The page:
verb (used with object), caught, catch·ing.
verb (used without object), caught, catch·ing.
- to become popular: That new song is beginning to catch on.
- to grasp mentally; understand: You'd think he'd catch on that he's boring us.
- New England.(in cooking) to scorch or burn slightly; sear: A pot roast is better if allowed to catch on.
- to lift or snatch suddenly: Leaves were caught up in the wind.
- to bring or get up to date (often followed by on or with): to catch up on one's reading.
- to come up to or overtake (something or someone) (usually followed by with): to catch up with the leader in a race.
- to become involved or entangled with: caught up in the excitement of the crowd.
- to point out to (a person) minor errors, untruths, etc. (usually followed by on): We caught the teacher up on a number of factual details.
- Falconry.to capture for further training (a hawk that has been flown at hack).
- South Midland and Southern U.S.to harness (a horse or mule).
Origin of catch
Synonyms for catch
Antonyms for catch
Examples from the Web for catch
Contemporary Examples of catch
They all immediately dashed out to their car to catch the bad guys.Shot Down During the NYPD Slowdown
January 7, 2015
“The government just wanted to catch the big fish [in the Juarez cartel] and they ignored everything in between,” Lozoya said.
From a lyrical standpoint, there are precious few that can catch Kendrick.The 14 Best Songs of 2014: Bobby Shmurda, Future Islands, Drake, and More
December 31, 2014
With Rick, I think the culture just lags behind great artists much of the time, and it takes time for it to catch up.Coffee Talk with Ethan Hawke: On ‘Boyhood,’ Jennifer Lawrence, and Bill Clinton’s Urinal Exchange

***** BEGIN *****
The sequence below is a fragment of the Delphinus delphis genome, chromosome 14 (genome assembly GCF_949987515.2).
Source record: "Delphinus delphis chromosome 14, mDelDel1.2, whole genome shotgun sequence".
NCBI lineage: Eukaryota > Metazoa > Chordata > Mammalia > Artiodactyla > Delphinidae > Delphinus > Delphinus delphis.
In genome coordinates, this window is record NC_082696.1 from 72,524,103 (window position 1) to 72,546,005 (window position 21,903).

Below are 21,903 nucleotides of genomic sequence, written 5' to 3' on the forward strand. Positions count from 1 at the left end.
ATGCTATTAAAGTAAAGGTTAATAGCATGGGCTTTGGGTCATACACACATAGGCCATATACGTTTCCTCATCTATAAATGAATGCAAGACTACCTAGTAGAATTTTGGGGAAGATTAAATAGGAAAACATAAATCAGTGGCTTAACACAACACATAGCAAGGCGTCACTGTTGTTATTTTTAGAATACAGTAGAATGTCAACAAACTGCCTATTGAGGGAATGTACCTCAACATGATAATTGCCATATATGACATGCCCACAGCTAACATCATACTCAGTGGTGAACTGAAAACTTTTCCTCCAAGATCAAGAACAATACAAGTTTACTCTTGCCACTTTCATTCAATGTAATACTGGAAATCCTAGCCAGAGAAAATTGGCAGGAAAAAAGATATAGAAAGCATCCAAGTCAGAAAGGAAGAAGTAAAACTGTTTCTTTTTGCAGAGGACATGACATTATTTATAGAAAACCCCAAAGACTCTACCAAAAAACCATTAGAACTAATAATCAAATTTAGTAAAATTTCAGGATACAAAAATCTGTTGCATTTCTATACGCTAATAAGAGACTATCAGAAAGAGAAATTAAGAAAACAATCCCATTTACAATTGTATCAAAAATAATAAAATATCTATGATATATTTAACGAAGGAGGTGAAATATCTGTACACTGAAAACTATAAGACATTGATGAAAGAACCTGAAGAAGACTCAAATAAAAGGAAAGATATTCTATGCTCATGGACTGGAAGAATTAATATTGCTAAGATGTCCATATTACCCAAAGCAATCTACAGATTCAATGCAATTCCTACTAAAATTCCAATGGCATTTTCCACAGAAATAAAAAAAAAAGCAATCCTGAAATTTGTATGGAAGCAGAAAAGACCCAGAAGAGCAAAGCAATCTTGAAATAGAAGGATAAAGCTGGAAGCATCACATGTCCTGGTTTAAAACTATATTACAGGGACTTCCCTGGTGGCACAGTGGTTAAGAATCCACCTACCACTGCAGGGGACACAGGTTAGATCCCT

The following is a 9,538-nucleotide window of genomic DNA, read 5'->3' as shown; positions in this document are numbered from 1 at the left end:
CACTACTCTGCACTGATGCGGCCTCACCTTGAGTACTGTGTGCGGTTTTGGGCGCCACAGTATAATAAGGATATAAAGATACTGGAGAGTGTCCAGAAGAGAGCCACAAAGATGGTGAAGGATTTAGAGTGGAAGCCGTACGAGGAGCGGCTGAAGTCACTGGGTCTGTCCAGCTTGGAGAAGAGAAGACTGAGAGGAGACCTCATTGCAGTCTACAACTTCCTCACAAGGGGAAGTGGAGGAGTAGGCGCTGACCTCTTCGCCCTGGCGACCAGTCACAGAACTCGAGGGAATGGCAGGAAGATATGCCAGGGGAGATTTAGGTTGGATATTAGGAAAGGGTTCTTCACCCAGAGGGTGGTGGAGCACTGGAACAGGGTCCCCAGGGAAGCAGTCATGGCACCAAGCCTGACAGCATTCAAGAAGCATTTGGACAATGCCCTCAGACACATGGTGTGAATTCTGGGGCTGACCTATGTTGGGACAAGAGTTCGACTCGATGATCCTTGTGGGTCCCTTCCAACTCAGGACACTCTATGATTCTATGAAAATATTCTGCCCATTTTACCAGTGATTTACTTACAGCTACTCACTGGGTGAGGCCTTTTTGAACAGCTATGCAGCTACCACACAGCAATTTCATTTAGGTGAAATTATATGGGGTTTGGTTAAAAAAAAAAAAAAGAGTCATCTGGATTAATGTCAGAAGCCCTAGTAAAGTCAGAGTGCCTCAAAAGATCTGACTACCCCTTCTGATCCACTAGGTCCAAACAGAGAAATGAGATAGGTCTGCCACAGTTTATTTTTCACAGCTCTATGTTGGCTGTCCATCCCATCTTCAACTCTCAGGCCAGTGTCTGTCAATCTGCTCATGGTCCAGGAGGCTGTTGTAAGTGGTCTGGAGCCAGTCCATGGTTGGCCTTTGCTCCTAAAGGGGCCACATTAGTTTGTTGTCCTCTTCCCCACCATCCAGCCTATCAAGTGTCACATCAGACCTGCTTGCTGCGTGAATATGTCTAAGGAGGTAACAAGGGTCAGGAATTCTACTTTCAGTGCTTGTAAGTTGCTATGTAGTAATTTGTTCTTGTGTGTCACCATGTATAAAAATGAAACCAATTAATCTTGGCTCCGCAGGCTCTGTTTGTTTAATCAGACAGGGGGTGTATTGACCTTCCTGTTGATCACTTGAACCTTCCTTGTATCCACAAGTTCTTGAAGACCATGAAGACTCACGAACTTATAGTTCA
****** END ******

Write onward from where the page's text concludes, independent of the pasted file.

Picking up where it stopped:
December 27, 2014
In the last few years, the character has begun to catch on in America, even turning up on a recent episode of American Dad.Meet Krampus, the Seriously Bad Santa
December 5, 2014
Historical Examples of catch
The first thing I am going to do is to catch some fish, if you'll lend me your boat.Brave and Bold
She said all was cold in the church, and nothing to catch hold on there.
But every evening, towards bedtime, she came into the garden to catch Mimi.Life and Death of Harriett Frean
Of the Infinite the finite mind can only catch a finite glimpse.The Conquest of Fear
I catch a glimpse of the grandness of your sister's meaning.Ester Ried Yet Speaking
verb catches, catching or caught
- to grasp or attempt to grasp
- to take advantage (of), esp eagerlyhe caught at the chance
- a concealed, unexpected, or unforeseen drawback or handicap
- (as modifier)a catch question
Word Origin for catch
c.1200, "to take, capture," from Anglo-French or Old North French cachier "catch, capture" (animals) (Old French chacier "hunt, pursue, drive (animals)," Modern French chasser "to hunt;" making it a doublet of chase (v.)), from Vulgar Latin *captiare "try to seize, chase" (also source of Spanish cazar, Italian cacciare), from Latin captare "to take, hold," frequentative of Latin capere "to take, hold" (see capable).
Senses in early Middle English also included "chase, hunt," which later went with chase (v.). Of infections from 1540s; of fire from 1734; of sleep, etc., from early 14c. Related: Catched (obsolete); catching; caught.
Meaning "act as a catcher in baseball" recorded from 1865. To catch on "apprehend" is 1884, American English colloquial. To catch (someone's) eye is first attested 1813, in Jane Austen. Catch as catch can first attested late 14c.
late 14c., "device to hold a latch of a door," also "a trap;" also "a fishing vessel," from catch (v.). Meaning "action of catching" attested from 1570s. Meaning "that which is caught or worth catching" (later especially of spouses) is from 1590s. Sense of "hidden cost, qualification, etc." is slang first recorded 1855 in P.T. Barnum.
In addition to the idioms beginning with catch
- catch as catch can
- catch at
- catch a Tartar
- catch cold
- catch fire
- catch in the act
- catch it
- catch napping
- catch off guard
- catch on
- catch one's breath
- catch one's death (of cold)
- catch red-handed
- catch sight of
- catch someone's eye
- catch some rays
- catch some z's
- catch the drift
- catch up
- early bird catches the worm
- get (catch) the drift
- takes one to know one (a thief to catch a thief)
Also see undercaught.